The Nutritional Benefits of Potatoes

by Annette Welsford No Comments
Potato Recipe
Healthy Italian New Potato Salad
from our How to Cook Yummy
Potatoes ebook.

Forget the old adage that potatoes are fattening. Well they can be, depending largely on how they are cooked. But they are also jam-packed with nutrition. Apart from anything else, they are one of the very best sources of potassium and fibre, and can provide you with close to half the Vitamin C you should be consuming daily.

One of America's best known 20th century nutritionists, Adelle Davis warned in her incredibly successful book Let's Get Well (first published by George Allen & Unwin Ltd in the UK in 1966) that highly refined foods were impacting on people's health and causing disease. Apart from the effects of these foodstuffs, she tried to increase awareness of the dangers of not eating enough fresh vegetables – particularly potatoes and legumes – as well as whole-grain breads and cereals. 

Ms Davis was a pioneer in the field of nutrition who stated categorically that research showed "diseases of almost every variety can be produced by an under-supply of various combinations of nutrients". But, she said, if diet was corrected and all necessary nutrients supplied, the harmful effects could be reversed.

So what nutrients do potatoes offer? Here are some basic facts:

  •     First of all they don't contain any cholesterol.

  •     They are rich in carbohydrates which we all need for energy.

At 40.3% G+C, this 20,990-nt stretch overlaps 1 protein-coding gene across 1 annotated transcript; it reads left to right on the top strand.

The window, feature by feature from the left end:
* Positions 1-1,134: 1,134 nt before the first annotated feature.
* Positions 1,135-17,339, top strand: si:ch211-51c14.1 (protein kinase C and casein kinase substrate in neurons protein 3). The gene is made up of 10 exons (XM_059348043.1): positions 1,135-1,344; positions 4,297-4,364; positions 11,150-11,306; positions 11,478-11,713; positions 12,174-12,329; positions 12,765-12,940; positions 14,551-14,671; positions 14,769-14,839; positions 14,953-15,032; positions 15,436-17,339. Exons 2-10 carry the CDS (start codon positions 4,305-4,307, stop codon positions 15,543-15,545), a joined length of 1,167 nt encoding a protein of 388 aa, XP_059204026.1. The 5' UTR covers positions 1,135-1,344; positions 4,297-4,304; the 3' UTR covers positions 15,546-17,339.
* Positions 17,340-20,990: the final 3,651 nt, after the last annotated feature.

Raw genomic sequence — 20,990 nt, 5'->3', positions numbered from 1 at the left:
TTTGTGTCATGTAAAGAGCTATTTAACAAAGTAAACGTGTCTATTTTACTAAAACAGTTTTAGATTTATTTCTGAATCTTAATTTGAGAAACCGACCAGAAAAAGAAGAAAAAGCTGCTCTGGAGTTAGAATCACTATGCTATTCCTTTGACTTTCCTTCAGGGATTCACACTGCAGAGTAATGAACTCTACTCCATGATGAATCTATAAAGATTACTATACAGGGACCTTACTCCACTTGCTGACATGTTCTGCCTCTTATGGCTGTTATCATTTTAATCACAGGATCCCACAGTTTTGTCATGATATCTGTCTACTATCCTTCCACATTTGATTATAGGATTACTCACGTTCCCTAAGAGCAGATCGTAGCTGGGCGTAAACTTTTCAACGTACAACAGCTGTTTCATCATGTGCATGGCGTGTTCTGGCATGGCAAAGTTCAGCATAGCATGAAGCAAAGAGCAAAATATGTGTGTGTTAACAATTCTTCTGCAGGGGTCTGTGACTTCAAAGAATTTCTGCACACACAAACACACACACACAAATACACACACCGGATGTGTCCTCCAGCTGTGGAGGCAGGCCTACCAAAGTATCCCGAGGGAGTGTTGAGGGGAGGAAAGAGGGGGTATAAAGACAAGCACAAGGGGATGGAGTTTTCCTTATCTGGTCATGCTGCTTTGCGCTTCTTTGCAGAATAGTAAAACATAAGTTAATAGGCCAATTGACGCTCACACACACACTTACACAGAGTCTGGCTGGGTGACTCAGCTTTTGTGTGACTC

•     Better still, they contain Vitamin B1 which enables the release of energy from carbohydrates.
  •     They also contain Vitamin B6 which is a very important nutrient to help maintain a healthy nervous system.
  •     They are low in calories – surprise!
  •     They are low in fat … unless you're going to reverse this and deep fry them.
  •     They contain plenty of fibre to help prevent constipation.
  •     They contain potassium which helps to prevent high blood pressure.
  •     They contain iron that is good for our blood.
  •     They've got folic acid that we need to make new cells and proteins, and also to help keep our blood healthy.
  •     They also contain magnesium, copper and zinc, all of which (along with calcium) help to build strong bones and teeth.
  •     Then there's the Vitamin C content which is also important for bones and teeth as well as our hair, skin and gums.

Right, so they really do have loads of nutrients. But what do we do to destroy these?

Since we don't eat potatoes raw, it's all in the cooking.

To quote one of our current British nutrition gurus, Patrick Holford: "Boiled potatoes are better than baked, which are in turn better than French fries". That's probably enough said, other than to warn that adding butter or worse still marg (which is a processed fat) to boiled or baked potatoes will also add their downside!

Our final tip – cooking your own home grown potatoes is even more rewarding as you know exactly how fresh  they are and you also know they don’t contain any nasty chemicals.

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